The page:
LAPEER COUNTY PRESS: Glenn kicks off Senate campaign in county

Glenn_announcement.jpgRep. Gary Glenn announces his candidacy for state Senate with Lapeer County supporters.

"(Rep. Gary) Glenn noted his opposition to — and (former Rep. Kevin) Daley’s support for — Proposal One, (the $2 billion road tax increase) rejected by almost 90 percent of Lapeer County voters in May 2015.

On his bio, Glenn identifies himself as a 'conservative Republican.' He reiterated the point Friday. 'In looking at the voting record and track record of Lapeer County, it is a conservative county, so I’m your man,' Glenn said.

...Ruth Stahl, of North Branch, (wife of former state Rep. John Stahl, R-Arcadia Township) attended in support of Glenn. 'I just feel he’s the man for the job,' Stahl said."

Mayfield Twp. -- State Rep. Gary Glenn, R-Williams Township, kicked off his campaign for state senate in Lapeer County on Friday, officially declaring intent to win the seat currently held by Sen. Mike Green, R-Mayville.

When the election for the 31st district seat (representing Lapeer, Tuscola, and Bay counties) will be held, however, remains unknown.

According to a press release issued by Glenn on Friday, “Green may vacate the seat as soon as next month, a year before the end of his final term, if and when he receives a long-anticipated appointment to a position with the U.S. Department of Agriculture…”

Since early 2017, Green has been rumored next in line for the position of director of Michigan’s U.S. Dept. of Agriculture rural development division — a position appointed by President Donald Trump. Green publicly confirmed in May that he’s up for the job. If he doesn’t get it, he will be term-limited out of office and can’t run again in 2018.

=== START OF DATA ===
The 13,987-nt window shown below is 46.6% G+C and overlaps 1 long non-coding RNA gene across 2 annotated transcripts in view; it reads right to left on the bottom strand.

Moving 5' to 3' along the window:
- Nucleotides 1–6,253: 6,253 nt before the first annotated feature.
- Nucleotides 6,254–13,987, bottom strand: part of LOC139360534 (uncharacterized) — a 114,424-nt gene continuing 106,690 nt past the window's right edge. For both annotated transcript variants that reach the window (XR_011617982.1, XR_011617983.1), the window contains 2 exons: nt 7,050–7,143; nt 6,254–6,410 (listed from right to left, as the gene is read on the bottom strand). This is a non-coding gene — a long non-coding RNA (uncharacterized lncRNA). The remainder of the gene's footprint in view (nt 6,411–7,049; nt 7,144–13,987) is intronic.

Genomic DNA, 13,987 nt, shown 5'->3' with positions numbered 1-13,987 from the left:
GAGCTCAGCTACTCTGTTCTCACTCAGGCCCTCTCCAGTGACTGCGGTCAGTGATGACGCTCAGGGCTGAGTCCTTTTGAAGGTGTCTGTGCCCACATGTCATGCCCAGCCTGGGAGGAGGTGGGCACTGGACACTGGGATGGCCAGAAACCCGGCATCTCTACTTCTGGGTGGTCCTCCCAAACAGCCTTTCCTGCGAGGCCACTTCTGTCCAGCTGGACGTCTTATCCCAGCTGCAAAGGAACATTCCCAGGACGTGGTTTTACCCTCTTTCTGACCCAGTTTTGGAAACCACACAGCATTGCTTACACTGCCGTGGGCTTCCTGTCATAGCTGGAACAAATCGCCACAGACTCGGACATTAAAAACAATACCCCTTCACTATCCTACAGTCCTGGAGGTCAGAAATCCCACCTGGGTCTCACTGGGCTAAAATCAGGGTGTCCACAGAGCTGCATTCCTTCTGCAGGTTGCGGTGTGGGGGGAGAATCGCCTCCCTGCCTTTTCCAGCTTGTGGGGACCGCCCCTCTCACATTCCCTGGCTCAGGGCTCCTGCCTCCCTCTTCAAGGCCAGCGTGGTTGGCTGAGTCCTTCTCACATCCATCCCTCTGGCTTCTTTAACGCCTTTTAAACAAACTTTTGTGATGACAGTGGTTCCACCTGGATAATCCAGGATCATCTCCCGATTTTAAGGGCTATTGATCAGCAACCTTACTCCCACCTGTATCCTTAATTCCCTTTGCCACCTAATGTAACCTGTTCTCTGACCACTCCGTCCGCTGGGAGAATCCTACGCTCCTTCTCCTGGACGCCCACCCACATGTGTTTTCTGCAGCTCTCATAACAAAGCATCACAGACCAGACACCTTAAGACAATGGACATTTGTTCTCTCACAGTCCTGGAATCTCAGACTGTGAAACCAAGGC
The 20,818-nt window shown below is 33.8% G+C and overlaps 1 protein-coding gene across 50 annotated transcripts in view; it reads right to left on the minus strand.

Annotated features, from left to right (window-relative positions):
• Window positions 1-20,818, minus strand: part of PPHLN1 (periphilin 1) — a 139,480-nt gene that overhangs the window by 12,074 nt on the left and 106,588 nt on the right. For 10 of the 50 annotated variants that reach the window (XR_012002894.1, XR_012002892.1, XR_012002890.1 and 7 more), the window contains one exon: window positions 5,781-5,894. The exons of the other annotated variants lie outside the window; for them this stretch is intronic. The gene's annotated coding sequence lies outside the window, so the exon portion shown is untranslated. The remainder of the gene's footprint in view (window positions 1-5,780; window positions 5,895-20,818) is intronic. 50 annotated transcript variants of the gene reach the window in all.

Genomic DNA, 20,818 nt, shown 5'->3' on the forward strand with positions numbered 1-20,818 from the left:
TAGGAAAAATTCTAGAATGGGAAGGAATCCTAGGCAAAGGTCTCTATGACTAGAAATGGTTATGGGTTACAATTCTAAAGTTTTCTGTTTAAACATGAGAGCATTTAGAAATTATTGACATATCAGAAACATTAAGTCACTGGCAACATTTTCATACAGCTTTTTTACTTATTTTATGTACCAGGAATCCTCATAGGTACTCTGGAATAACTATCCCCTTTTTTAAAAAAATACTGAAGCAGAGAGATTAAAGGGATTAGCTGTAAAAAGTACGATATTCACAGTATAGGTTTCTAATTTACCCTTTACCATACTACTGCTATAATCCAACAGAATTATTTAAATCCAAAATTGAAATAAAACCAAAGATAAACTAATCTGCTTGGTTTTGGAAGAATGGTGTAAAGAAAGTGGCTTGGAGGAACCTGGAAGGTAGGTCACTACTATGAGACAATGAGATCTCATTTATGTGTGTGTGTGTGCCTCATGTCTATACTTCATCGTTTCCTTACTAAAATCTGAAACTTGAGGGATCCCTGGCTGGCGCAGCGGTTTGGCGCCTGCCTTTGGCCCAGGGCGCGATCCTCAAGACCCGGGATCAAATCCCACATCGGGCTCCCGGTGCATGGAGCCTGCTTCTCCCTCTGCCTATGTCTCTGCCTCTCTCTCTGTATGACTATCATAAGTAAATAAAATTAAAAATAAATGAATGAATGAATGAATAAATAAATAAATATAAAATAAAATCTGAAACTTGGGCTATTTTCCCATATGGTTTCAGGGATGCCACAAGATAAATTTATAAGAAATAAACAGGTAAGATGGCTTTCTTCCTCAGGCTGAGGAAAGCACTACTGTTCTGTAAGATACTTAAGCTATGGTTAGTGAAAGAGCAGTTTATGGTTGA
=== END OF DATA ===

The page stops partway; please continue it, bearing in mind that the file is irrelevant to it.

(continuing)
“I’m here today to officially announce my candidacy for the state senate seat made up of Bay, Lapeer, and Tuscola counties,” Glenn said at the Mayfield Township Hall. He had plans to stop in Tuscola and Bay counties later in the day.

Should Green be appointed, Glenn said Gov. Rick Snyder could either call for a special election in early 2018 or decide to let the Senate seat remain vacant until filled via the regularly scheduled election next November, leaving Lapeer County without a state senator for about a year.

At a Lapeer Tea Party meeting on Oct. 3, Glenn told The County Press “You can’t afford to bet the wrong way if there is going to be a special election in February — that’s four months from now.” At that meeting, he stopped short of announcing intent to run for the spot.

That changed just 10 days later.

“Senator Green is under instructions from the White House not to say anything, so he’s not going to tell you anything,” Glenn said Friday. “But we think that appointment may be imminent, and there’s a reasonable expectation of a special election primary the first Tuesday in February.”

“We were planning to make this announcement one way or another,” Glenn said. “It just turns out that it’s going to be perfectly timed in terms of there being a potential vacancy in the near future.”

If the special primary election is called for, Glenn would square off against former state Rep. Kevin Daley, of Arcadia Township, who announced his campaign in March when early rumors of Green’s potential employment became more well-known. A special general election would follow the primary in late March or early April.

Daley and Glenn have been travelling throughout the district in the last several weeks.

Re-elected to the state house in 2016, Glenn, 59, spoke Oct. 3 to the Lapeer County Tea Party Patriots at its regular monthly meeting, also held at the Mayfield Township Hall. About 25 people attended, including representatives of Green and U.S. Rep. Paul Mitchell, R-Dryden Township.